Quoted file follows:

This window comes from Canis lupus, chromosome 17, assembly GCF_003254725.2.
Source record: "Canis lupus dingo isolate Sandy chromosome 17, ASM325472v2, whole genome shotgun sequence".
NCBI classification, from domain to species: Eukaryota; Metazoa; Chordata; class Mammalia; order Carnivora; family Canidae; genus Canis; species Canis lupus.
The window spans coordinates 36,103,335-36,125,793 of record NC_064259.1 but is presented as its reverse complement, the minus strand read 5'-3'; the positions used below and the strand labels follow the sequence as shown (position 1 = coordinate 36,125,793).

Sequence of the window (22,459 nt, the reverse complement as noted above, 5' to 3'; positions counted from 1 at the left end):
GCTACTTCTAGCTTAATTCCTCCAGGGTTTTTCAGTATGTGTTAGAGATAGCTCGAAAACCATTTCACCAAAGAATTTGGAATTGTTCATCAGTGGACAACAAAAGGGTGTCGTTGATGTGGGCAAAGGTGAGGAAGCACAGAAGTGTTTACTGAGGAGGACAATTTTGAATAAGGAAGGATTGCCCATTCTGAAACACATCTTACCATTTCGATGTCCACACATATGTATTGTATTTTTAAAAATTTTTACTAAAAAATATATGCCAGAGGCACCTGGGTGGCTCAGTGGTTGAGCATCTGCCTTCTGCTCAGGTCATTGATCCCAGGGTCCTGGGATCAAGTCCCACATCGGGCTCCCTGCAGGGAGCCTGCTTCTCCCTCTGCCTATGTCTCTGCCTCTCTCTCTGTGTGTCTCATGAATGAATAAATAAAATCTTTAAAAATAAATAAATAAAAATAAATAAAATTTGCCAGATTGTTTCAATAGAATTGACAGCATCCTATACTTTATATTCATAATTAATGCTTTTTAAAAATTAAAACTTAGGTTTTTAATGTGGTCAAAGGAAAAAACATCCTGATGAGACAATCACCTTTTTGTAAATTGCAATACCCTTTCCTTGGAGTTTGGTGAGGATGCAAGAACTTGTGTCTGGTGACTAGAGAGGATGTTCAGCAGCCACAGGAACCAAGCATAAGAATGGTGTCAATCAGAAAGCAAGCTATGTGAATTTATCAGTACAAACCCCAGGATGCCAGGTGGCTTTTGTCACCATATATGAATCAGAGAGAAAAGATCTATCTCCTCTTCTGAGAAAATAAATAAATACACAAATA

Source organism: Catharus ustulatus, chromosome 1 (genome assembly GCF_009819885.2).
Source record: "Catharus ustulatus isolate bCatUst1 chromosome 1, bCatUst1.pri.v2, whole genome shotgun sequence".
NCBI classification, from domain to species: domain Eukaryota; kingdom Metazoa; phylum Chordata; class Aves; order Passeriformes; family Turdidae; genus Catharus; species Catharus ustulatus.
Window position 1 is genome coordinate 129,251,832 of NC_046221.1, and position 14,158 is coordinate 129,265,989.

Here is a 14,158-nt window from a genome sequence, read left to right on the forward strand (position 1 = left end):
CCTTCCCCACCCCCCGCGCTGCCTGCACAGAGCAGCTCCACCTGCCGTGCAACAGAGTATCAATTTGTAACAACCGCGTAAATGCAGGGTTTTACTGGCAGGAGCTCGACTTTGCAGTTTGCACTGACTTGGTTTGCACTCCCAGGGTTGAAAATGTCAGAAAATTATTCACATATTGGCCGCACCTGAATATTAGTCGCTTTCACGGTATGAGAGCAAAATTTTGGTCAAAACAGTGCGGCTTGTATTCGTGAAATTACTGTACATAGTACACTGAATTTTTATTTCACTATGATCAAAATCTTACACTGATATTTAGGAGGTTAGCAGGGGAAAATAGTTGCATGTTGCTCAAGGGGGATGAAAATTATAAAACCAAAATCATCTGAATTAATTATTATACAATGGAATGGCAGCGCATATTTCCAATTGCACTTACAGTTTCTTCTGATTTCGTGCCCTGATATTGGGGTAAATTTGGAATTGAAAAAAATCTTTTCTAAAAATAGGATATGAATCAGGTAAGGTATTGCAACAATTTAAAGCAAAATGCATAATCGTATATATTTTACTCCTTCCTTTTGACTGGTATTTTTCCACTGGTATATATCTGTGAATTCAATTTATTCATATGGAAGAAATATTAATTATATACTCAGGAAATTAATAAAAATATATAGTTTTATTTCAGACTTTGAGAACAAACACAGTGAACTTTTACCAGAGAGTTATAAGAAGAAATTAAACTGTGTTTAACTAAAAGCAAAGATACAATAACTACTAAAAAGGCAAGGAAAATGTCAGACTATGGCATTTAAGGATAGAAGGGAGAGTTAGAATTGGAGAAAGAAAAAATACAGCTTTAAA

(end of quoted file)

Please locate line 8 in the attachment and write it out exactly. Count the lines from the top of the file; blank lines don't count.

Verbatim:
Source record: "Catharus ustulatus isolate bCatUst1 chromosome 1, bCatUst1.pri.v2, whole genome shotgun sequence".